Metro sizzles at 36.6 ºC but ‘no heat wave’ yet
MANILA, Philippines—Metro Manila sizzled at 36.6 degrees Celsius Friday afternoon, the hottest day in the capital so far, but there’s no heat wave yet, the state weather bureau said.
Forecasters at the Philippine Atmospheric, Geophysical and Astronomical Services Administration (Pagasa) predicted that temperatures would rise even higher, but dispelled fears of a heat wave which requires three consecutive days of temperatures reaching three degrees higher than the average summer temperature of 35 degrees Celsius in Metro Manila.
Friday’s 36.6 degrees Celsius reading was recorded in the Science Garden of Pagasa in Quezon City at 3:55 p.m., and surpassed the previously recorded hottest day on April 16, with its temperature of 36.1 degrees.
Nationwide, the hottest day this year was on April 6 when Echague town in Isabela registered a temperature of 39.6 degrees Celsius, followed by April 5 in Tuguegarao City with a reading of 38 degrees Celsius. Both were recorded between 2 and 3 p.m.
The trough of a low-pressure area (LPA) is expected to bring cloudy skies and light rains over the Caraga and Davao regions, Pagasa said on Friday.
Meanwhile, the ridge of a high-pressure area (HPA) extending across Luzon will mean generally fair weather except for isolated rains, the weather bureau said.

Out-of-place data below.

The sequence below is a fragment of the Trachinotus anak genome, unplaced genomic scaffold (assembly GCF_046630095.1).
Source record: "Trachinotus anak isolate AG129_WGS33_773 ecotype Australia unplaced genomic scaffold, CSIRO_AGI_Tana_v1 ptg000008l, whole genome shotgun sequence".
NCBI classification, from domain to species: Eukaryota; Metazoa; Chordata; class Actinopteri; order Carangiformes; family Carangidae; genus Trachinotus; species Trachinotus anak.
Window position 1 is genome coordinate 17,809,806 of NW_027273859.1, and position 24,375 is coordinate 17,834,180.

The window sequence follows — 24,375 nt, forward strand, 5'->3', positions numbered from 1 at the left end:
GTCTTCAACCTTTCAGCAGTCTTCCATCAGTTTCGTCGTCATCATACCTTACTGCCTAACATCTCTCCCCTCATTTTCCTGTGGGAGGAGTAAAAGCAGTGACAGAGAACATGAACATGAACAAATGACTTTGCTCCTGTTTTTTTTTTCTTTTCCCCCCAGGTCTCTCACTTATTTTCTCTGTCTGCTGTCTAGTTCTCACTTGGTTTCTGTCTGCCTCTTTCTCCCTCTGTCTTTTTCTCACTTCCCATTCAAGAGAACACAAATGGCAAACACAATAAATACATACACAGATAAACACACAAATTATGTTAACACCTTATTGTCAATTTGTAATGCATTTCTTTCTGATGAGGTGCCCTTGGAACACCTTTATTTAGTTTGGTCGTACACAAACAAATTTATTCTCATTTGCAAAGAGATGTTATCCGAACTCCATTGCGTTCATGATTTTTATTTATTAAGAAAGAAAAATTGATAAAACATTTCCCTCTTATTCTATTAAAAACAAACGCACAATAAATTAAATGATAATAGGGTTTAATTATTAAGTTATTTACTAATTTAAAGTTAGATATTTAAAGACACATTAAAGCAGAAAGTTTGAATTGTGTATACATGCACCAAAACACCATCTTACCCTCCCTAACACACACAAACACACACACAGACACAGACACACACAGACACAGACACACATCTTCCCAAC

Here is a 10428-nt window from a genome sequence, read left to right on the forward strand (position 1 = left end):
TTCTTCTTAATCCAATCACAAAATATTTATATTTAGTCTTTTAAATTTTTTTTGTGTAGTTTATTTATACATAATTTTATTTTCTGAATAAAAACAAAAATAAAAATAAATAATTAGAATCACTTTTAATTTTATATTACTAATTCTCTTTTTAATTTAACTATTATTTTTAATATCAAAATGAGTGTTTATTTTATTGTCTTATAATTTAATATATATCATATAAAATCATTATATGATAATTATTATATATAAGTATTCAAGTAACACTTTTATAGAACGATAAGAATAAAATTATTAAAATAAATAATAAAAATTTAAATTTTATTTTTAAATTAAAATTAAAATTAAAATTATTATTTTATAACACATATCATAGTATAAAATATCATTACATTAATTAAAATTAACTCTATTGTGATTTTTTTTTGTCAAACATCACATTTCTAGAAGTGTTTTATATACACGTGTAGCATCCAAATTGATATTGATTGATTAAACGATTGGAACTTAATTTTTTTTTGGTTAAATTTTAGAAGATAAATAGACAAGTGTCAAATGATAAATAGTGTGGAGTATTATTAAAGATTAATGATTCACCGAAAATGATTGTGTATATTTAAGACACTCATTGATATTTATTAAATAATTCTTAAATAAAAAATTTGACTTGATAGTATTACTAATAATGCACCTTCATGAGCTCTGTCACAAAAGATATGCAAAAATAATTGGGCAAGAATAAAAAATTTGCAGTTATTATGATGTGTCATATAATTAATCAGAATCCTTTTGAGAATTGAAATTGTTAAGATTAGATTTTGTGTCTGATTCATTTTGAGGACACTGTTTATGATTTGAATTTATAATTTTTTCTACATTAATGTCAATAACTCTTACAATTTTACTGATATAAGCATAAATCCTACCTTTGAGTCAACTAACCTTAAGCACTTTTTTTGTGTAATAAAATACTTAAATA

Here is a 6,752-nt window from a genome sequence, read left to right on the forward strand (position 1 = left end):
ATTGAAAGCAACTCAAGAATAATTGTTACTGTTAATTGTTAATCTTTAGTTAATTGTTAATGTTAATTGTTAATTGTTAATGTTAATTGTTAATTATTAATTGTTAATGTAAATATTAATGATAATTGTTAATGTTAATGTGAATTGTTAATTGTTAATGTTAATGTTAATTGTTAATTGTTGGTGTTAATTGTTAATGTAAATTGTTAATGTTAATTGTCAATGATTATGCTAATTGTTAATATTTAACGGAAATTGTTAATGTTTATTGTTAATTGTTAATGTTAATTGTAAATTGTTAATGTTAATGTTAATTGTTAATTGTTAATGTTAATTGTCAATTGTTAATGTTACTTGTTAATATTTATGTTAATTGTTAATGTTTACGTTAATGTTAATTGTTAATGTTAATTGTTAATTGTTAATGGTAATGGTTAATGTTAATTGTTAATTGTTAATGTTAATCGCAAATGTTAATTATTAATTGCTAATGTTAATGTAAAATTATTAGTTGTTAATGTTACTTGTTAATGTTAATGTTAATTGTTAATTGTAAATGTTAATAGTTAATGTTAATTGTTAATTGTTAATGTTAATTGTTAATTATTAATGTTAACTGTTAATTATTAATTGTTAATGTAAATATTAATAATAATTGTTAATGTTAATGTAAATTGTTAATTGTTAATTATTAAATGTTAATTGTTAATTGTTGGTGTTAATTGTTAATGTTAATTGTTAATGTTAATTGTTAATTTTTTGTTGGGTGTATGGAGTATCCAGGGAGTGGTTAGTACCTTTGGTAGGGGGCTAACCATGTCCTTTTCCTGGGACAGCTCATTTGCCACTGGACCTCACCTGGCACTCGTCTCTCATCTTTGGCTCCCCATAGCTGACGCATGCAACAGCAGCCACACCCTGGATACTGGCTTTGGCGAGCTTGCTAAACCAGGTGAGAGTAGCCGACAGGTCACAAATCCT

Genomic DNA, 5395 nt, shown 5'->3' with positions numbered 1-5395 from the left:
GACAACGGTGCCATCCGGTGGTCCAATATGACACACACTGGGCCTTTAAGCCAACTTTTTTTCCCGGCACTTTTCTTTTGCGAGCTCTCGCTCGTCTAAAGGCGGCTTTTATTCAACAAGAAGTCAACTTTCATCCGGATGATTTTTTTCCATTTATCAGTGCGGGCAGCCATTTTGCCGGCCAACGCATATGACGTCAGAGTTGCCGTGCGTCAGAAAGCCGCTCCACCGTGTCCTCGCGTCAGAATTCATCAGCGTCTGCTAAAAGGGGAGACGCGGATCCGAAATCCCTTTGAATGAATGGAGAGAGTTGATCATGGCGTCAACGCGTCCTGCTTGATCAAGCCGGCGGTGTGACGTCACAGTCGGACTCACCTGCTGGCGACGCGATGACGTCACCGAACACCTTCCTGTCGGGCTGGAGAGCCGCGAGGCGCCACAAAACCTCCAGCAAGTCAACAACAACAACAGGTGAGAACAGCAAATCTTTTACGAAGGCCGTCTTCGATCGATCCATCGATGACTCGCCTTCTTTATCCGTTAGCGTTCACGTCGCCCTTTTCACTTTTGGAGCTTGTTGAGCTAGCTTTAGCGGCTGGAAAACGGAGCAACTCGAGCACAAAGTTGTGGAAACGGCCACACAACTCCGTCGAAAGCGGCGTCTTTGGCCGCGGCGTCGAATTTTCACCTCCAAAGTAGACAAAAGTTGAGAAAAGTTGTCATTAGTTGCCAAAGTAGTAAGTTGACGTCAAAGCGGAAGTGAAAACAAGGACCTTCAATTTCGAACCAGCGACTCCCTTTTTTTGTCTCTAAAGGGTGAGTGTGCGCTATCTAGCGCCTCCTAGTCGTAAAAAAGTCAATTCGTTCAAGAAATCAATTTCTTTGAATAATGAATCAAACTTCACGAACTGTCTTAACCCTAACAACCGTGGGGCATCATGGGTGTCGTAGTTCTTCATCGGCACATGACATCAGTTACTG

In its outlook for Saturday, Pagasa said Davao, the Autonomous Region in Muslim Mindanao and Soccsksargen (South Cotabato, Cotabato, Sultan Kudarat, Sarangani and General Santos City) will have cloudy skies with light to moderate rain showers and thunderstorms due to the trough, or extension, of an LPA approaching Mindanao.
Due to the ridge of an HPA, which typically brings clear skies, the weather in Metro Manila and the rest of the country will be generally fair but partly cloudy with isolated rain showers or thunderstorms, Pagasa said.
Light to moderate winds blowing from the east to southeast will prevail over Luzon and Visayas and coming from the east over Mindanao. The coastal waters throughout the archipelago will be slight to moderate, it added.
Disclaimer: The comments uploaded on this site do not necessarily represent or reflect the views of management and owner of INQUIRER.net. We reserve the right to exclude comments that we deem to be inconsistent with our editorial standards.
To subscribe to the Philippine Daily Inquirer newspaper in the Philippines, call +63 2 896-6000 for Metro Manila and Metro Cebu or email your subscription request here.
Factual errors? Contact the Philippine Daily Inquirer's day desk. Believe this article violates journalistic ethics? Contact the Inquirer's Reader's Advocate. Or write The Readers' Advocate:
c/o Philippine Daily Inquirer Chino Roces Avenue corner Yague and Mascardo Streets, Makati City,Metro Manila, Philippines Or fax nos. +63 2 8974793 to 94